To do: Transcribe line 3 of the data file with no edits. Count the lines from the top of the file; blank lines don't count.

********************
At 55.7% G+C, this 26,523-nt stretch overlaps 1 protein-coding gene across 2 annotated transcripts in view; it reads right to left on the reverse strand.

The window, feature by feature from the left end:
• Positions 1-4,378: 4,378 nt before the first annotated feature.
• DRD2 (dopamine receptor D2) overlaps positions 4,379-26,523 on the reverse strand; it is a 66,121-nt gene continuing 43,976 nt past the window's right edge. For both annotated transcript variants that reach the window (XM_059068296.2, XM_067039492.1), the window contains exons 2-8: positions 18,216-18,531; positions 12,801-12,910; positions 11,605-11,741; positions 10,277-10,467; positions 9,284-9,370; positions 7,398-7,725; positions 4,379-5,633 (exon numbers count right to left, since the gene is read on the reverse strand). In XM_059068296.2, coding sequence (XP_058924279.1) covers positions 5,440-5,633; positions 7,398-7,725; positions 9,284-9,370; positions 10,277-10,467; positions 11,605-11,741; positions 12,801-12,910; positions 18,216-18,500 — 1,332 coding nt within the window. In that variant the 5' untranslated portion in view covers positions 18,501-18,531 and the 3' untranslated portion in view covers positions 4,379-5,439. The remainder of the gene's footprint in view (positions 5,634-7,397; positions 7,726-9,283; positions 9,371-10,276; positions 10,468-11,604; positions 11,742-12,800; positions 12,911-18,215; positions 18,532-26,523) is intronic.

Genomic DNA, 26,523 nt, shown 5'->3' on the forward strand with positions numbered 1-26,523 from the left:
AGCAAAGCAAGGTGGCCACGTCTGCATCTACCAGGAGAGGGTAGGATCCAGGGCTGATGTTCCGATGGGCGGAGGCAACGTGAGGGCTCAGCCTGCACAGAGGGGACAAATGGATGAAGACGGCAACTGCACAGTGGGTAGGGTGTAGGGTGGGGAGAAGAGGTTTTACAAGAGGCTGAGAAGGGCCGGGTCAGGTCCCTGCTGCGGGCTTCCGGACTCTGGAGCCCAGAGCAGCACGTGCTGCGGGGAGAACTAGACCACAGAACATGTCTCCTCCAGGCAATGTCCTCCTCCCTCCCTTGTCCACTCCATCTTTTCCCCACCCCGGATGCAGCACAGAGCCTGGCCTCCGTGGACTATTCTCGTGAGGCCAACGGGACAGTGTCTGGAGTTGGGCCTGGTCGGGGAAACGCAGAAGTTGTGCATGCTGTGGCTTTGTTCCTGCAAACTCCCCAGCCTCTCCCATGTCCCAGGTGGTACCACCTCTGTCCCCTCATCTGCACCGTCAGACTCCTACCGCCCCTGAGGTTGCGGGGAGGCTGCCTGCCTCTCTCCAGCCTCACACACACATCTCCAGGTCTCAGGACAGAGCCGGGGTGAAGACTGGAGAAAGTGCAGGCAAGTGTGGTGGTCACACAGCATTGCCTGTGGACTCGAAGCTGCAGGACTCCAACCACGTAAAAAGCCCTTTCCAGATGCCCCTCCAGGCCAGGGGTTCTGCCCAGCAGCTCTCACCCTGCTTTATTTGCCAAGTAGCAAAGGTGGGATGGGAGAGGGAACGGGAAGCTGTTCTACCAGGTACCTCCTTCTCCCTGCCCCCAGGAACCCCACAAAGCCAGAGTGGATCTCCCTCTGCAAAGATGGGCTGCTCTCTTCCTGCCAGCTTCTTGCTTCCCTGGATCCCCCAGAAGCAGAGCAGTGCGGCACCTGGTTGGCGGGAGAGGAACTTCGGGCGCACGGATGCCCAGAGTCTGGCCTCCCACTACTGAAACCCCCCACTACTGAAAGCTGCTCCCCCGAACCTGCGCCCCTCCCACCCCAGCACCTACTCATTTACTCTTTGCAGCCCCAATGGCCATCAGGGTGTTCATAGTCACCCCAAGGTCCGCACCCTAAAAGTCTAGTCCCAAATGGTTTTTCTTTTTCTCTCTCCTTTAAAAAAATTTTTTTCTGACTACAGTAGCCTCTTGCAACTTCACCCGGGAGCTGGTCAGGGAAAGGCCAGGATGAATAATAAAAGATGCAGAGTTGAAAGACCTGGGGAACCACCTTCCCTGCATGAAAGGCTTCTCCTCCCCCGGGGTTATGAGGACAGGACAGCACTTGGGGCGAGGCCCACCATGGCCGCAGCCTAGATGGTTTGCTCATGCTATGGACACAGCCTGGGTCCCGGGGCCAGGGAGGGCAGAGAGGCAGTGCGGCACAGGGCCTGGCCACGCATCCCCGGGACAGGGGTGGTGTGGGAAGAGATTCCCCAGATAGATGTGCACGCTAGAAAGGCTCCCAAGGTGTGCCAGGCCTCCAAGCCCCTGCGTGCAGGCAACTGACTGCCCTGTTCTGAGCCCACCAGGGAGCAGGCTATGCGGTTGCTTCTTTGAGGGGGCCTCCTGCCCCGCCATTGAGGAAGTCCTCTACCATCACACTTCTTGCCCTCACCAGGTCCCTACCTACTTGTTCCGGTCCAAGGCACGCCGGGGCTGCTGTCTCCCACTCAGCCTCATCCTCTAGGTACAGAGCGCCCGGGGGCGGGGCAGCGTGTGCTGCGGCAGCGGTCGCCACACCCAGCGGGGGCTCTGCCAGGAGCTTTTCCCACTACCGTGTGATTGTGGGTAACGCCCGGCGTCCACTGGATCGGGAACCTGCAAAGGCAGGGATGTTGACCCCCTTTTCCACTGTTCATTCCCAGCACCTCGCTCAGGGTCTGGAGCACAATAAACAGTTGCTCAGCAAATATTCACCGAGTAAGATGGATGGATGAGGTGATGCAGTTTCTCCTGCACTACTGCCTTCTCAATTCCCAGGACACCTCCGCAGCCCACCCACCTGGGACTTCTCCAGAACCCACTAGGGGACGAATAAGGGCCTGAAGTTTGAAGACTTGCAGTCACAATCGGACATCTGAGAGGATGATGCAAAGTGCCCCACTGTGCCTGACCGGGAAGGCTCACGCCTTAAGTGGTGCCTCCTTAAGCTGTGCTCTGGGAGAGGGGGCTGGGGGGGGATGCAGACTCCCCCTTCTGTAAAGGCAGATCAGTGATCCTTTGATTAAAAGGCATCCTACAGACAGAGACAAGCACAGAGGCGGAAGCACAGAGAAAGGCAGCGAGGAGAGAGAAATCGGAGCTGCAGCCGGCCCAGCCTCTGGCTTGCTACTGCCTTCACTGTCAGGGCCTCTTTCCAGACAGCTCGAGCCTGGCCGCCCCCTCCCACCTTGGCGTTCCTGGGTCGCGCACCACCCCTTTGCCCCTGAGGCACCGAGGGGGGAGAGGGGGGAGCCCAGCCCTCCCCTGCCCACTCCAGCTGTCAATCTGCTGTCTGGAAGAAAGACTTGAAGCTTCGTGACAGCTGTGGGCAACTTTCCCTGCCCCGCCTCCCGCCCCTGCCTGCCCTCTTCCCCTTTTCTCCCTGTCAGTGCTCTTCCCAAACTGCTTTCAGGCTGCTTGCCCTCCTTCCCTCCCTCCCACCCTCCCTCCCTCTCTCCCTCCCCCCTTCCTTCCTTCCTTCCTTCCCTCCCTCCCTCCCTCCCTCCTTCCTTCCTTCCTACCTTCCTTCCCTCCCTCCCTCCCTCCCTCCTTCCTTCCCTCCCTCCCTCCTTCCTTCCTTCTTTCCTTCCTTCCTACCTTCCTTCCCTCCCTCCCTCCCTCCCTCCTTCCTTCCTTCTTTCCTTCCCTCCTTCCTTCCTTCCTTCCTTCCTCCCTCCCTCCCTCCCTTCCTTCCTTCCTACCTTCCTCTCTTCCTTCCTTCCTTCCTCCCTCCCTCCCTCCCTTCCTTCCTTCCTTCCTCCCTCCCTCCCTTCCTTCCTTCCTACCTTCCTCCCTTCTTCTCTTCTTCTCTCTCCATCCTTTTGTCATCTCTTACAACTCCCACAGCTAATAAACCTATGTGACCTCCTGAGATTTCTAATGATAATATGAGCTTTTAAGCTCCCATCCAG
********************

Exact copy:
• Positions 1-4,378: 4,378 nt before the first annotated feature.